Angelina Grimke And Sojourner Truth Essay

Angelina Grimke And Sojourner Truth Essay

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Angelina Grimke and Sojourner Truth were both prominent American civil rights activists of the 19th century who focused on the abolition of slavery and women’s rights issues, respectively. While both of these women challenged the societal beliefs of the United States at the time regarding these civil rights issues, the rhetorical strategies used by each of these women to not only illustrate their respective arguments but also to raise social awareness of these issues was approached in very different fashions. Angelina Grimke promoted the use of white middle-class women’s positions in the household to try to influence the decision makers, or men, around them. On the other hand, Sojourner Truth, a former slave turned women’s rights activist, attempted to deviate from the submissive role to which she was previously confined and used her role as a free woman to challenge the white view of black womanhood, whilst simultaneously equating herself to the same physical and intellectual level as the man. Both Grimke’s and Truth’s juxtaposing strategies of raising consciousness of abolition and women’s successfully draw long-standing stereotypes of women to appeal to different facets of white society.

Angelina Grimke, a white woman who grew up in a rich, plantation-owning Southern family, completely abandoned the views held by those around her. Still, her deviation from the confederate mindset did not cause her to necessarily promote total equality between men and women. As an abolitionist, Grimke suggested that women use their submissive positions in the household in order to influence heir husbands. Furthermore, Grimke’s tone and proposals differed as she targeted women from the North and the South. Grimke recognized that in the common S...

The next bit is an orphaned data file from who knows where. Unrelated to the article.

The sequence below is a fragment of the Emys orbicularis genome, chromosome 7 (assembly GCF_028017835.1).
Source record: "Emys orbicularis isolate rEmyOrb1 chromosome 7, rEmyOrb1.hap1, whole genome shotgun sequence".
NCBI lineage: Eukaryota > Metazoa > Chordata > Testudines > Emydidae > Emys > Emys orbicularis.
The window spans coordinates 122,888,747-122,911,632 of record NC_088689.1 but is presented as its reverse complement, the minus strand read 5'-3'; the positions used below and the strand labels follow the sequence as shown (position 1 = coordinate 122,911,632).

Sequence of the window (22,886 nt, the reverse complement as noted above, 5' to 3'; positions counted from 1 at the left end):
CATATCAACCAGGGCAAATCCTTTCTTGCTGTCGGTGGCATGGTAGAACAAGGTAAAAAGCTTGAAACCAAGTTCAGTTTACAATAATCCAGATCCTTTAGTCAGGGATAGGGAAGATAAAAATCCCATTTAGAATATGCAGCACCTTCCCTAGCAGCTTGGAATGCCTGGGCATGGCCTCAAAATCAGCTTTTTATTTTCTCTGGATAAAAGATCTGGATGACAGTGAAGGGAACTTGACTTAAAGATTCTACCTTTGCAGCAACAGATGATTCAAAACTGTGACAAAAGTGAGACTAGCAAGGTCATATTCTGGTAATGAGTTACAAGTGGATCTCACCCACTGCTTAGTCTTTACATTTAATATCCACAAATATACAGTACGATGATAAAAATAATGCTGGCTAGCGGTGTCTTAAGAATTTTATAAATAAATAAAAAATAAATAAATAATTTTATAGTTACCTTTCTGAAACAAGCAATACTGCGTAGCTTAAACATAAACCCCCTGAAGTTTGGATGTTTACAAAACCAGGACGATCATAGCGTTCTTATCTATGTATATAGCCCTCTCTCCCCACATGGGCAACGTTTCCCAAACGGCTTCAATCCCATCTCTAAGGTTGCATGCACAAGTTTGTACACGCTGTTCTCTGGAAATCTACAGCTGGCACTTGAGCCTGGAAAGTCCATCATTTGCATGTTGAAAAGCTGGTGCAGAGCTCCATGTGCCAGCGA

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...intellectual abilities. Some of Truth’s statements at this convention include: “I have as much muscle as any man, and can do as much work as any man. I can carry as much as any mean, and I can eat as much too”. These statements highlight the fact that women were thought to have less physical and intellectual ability than men, and as such were afforded fewer rights. By recurrently equating herself to men in all of these arenas, Truth displayed the commonalities between men and women. Furthermore, Truth’s views came from the stance of a former African American slave, who were not. In this speech, Truth paralleled herself, a black woman, to have the same abilities as a white man, thereby attempting to change her audience’s view of the current existing American capitalist patriarchal structure that put white men at the top and women of color at the bottom of the pyramid.

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